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Holler Hummers Battle The Centurion~

Each hummer wants this plant all to themself.

Between sips of nectar, they are constantly battling for dominion.

The plant is a blooming Century Plant or Agave Americana, that is the largest I have ever seen, big enough to feed hundreds of hummers. It is well over thirty feet tall and as wide as a telephone pole

Century Plants produce many offspring in their lives and we have lots of them at The Holler. You may notice the plant looks like a giant asparagus stalk. This is because it is related to the asparagus family. The Centurion stands guard by our front gate.

Other birdy pollinators, like orioles, love the nectar too, but they are far more civilized about sharing. The most they do is chatter endlessly at each other.

Bees are attracted en-mass to the centurion which blooms only once in a lifetime, and many 1000’s of bees are busily gathering pollen in the huge masses of flowers.

Century plants are not accurately named. They each live 10-30 years. Soon the entire plant will die, and the hummers will find something else to fight over.

Cheers to you from our giant pollen creator and the beautiful bickering pollinators~

Holler Hummer Portrait Day~

It was a big day at The Holler!

The hummers wanted their portraits taken.

First, there was lots of primping,

and fluffing.

A hummer’s feathers need to look their very best,

for such an auspicious occasion.

After their photo shoot, they got back to their favorite activity,

eating!

Cheers to you from The Holler Hummers~

Memories of Mary~

(These herons were photographed in South America and South Africa).

“So heavy
is the long-necked, long-bodied heron,
always it is a surprise
when her smoke-colored wings

open
and she turns
from the thick water,
from the black sticks

of the summer pond,
and slowly
rises into the air
and is gone.

Then, not for the first or the last time,
I take the deep breath
of happiness, and I think
how unlikely it is

that death is a hole in the ground,
how improbable
that ascension is not possible,
though everything seems so inert, so nailed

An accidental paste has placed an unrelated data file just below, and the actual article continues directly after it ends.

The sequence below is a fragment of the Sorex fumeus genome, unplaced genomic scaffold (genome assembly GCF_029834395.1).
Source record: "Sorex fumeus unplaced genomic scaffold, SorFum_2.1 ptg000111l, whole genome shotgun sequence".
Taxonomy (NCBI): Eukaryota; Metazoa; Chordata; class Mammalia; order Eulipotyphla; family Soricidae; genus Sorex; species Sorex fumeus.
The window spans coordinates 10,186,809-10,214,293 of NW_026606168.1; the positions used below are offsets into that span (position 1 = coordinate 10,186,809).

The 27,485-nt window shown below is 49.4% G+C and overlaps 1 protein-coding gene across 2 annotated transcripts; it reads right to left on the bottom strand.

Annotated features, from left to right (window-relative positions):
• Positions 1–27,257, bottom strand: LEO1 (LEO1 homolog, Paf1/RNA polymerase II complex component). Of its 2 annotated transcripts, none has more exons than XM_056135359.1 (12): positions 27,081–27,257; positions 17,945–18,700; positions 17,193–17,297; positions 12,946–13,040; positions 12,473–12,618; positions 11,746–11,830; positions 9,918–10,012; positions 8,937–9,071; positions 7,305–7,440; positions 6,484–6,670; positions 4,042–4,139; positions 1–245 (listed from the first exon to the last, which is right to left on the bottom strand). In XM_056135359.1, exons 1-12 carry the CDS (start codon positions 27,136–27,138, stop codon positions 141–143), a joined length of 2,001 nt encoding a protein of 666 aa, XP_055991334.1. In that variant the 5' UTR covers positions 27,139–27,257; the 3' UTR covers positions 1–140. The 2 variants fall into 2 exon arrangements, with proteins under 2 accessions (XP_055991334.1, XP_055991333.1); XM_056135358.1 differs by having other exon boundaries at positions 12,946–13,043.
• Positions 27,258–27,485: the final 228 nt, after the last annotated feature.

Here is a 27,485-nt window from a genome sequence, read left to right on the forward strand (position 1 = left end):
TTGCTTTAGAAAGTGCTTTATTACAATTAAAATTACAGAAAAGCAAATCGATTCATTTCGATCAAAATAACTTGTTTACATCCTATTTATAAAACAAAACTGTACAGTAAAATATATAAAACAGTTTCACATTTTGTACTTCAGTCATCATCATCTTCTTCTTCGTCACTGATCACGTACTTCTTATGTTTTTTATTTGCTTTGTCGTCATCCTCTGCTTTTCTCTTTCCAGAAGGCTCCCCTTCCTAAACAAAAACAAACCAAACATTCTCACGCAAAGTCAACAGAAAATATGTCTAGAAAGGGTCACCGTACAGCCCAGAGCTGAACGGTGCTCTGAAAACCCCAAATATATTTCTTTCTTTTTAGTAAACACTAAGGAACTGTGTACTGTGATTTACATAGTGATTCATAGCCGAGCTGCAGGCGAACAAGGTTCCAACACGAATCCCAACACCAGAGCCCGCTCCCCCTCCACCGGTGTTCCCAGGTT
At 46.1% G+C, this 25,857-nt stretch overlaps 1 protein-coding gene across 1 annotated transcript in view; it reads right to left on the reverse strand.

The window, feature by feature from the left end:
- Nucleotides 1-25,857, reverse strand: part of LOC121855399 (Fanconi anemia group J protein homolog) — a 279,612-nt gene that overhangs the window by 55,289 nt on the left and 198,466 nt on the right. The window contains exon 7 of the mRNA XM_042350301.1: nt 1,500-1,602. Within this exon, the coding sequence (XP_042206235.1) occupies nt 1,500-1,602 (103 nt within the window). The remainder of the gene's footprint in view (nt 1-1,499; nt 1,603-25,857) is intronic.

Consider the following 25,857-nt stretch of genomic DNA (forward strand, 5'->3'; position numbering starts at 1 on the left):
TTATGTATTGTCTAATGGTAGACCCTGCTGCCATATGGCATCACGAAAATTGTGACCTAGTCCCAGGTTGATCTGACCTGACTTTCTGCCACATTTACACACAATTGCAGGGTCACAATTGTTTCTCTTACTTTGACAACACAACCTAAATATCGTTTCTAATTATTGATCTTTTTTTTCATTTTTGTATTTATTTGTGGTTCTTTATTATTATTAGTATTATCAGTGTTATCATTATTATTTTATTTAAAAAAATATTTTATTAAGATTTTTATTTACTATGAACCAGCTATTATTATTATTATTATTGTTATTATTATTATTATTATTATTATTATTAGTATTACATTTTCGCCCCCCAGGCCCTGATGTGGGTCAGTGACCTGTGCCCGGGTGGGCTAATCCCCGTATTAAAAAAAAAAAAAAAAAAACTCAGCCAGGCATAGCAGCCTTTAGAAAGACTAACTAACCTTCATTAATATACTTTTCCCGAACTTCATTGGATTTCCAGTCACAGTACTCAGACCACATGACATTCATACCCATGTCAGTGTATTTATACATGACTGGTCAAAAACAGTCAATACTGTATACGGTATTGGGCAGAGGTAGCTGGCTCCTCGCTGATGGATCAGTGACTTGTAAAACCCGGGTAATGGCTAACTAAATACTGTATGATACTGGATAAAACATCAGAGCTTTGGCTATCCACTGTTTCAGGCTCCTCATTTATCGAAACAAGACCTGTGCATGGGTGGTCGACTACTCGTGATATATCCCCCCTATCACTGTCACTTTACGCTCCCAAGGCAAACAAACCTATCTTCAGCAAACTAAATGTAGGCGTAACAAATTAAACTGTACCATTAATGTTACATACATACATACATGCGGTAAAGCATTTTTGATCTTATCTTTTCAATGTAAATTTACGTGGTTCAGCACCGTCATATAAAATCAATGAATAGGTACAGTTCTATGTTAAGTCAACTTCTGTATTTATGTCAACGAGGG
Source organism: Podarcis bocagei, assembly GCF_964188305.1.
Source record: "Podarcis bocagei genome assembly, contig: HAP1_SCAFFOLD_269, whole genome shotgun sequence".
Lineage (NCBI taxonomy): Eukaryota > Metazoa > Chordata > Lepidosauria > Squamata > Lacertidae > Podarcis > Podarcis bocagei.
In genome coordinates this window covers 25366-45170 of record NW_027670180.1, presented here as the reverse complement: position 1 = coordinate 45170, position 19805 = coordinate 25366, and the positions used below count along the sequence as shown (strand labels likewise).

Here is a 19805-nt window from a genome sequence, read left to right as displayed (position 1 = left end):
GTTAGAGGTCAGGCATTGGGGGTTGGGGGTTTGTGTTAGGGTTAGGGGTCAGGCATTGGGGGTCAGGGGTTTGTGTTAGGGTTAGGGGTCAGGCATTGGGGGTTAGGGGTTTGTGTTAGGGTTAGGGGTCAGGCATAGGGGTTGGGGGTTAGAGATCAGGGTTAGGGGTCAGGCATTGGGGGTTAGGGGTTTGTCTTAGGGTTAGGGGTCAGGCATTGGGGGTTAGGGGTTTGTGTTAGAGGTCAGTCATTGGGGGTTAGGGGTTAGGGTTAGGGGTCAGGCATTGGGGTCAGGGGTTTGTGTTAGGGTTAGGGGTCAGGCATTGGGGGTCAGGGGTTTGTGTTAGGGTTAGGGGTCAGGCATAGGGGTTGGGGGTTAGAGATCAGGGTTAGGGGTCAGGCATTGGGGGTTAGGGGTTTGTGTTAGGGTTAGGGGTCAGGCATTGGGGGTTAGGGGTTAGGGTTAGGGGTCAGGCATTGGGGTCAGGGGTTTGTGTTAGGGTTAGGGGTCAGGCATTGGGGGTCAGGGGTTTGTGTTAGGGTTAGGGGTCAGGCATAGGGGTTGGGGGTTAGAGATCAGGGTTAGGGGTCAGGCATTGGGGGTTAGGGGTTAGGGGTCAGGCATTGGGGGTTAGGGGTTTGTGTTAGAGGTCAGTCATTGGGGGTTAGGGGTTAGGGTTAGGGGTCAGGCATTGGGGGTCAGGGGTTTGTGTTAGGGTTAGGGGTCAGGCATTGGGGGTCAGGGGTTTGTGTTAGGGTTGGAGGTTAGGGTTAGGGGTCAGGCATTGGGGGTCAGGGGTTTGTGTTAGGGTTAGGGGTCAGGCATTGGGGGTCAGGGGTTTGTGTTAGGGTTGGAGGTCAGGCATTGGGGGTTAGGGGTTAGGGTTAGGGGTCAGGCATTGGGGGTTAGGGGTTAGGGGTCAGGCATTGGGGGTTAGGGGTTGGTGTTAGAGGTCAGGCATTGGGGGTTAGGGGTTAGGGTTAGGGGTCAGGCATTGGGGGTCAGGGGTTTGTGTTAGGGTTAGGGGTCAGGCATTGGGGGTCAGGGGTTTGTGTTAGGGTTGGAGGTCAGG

back into itself–
the muskrat and his lumpy lodge,
the turtle,
the fallen gate.

And especially it is wonderful
that the summers are long
and the ponds so dark and so many,
and therefore it isn’t a miracle

but the common thing,
this decision,
this trailing of the long legs in the water,
this opening up of the heavy body

into a new life: see how the sudden
gray-blue sheets of her wings
strive toward the wind; see how the clasp of nothing
takes her in.

Cheers to you from Mary Oliver’s Heavenly Herons~

Source: Heron Rises From The Dark, Summer Pond,  Mary Oliver.


Parrot Portraits~

Every couple of years I visit Free Flight Exotic Bird Sanctuary in Southern California and play with the birds. Meet the Superb Parrot native to Australia. This is the only bird featured in this post that is not designated endangered or vulnerable in the wild.

Every time I visit, I leave wanting to adopt one of their birds, like this Eclectus Parrot, native to the Solomon Islands.

Free Flight was established by an avian veterinarian to rescue and rehabilitate pet parrots. They have several highly endangered Hyacinth Macaws which are the largest of the Macaw species.

Friendly and outgoing Yellow Naped Amazons live in Mexico and Central America.

Pretty in Pink Moluccan Cockatoos are native to Indonesia.

Free Flight birds live in an open aviary and interact readily with the people who come to visit them.

African Grey Parrots from the Congo are famous talkers. Despite myths to the contrary, bird brains are intelligent brains. Parrot brains in particular are similar in several important ways to primate brains.

Blue and gold macaw are native to South America.

Cheers to you from the beautiful, happy and healthy parrots, at Free Flight Exotic Bird Sanctuary~

For More on the non-profit sanctuary check out : https://www.freeflightbirds.org/about-free-flight

Peruvian Pelis~

Coquimbo Chile is a marine bird paradise!

It is home to the impressive Peruvian Pelican.

Peruvian Pelicans are twice the size of their northern cousins and stand up to five feet tall!

They somehow manage to look individually comical,

but sober as judges in a group.

These beauties were photographed in Coquimbo Chile, and on the Palomino and Ballestas Islands off the coast of Peru.

Cheers to you from the pretty as a picture Peruvian pelis~

Chilean Buteo~

Who’s fixed his fine eyes on you?

A Chilean buteo, thats who!


Buteo is a general term that includes all gliding raptors. This guy came to call and stayed with me for a spell, in Valparaiso Chile.

I think, but am not sure, that he is a Swainson Hawk.


He might also be a Rufous Tailed Hawk, which is a rarer, southern version, of the North American Red Tailed Hawk. The rufous is a threatened species.

If anyone can help with identification, I would be most grateful and will post the clarification.

All I know is that he is a gorgeous buteo from Chile who hung out with me much closer and longer than Holler hawks ever do!

Cheers to you from Chile’s friendly hawks~

Serenity in La Serena~

El Parque Jardin del Corazon (Garden of the Heart) is the largest Japanese garden in South America.

It is located in La Serena Chile.

La Serena is Chile’s second oldest city, know for its historic neocolonial architecture.

The garden was built in 1994 as a cooperative effort by businesses in Japan and Chile to celebrate La Serena’s 450th anniversary.

It is full of lagoons, waterfalls, and native Japanese flora and fauna.


This is a Spot Flanked Gallinule, native to distinct areas of Chile and South America, making himself quite at home in the lush Japanese gardens!

Note: There are Golden Carp swimming in the gardens, but I photographed the Koi in San Diego and added them, feeling they fit in nicely with the landscape ambience.

Cheers to you from Chile’s Garden of the Heart~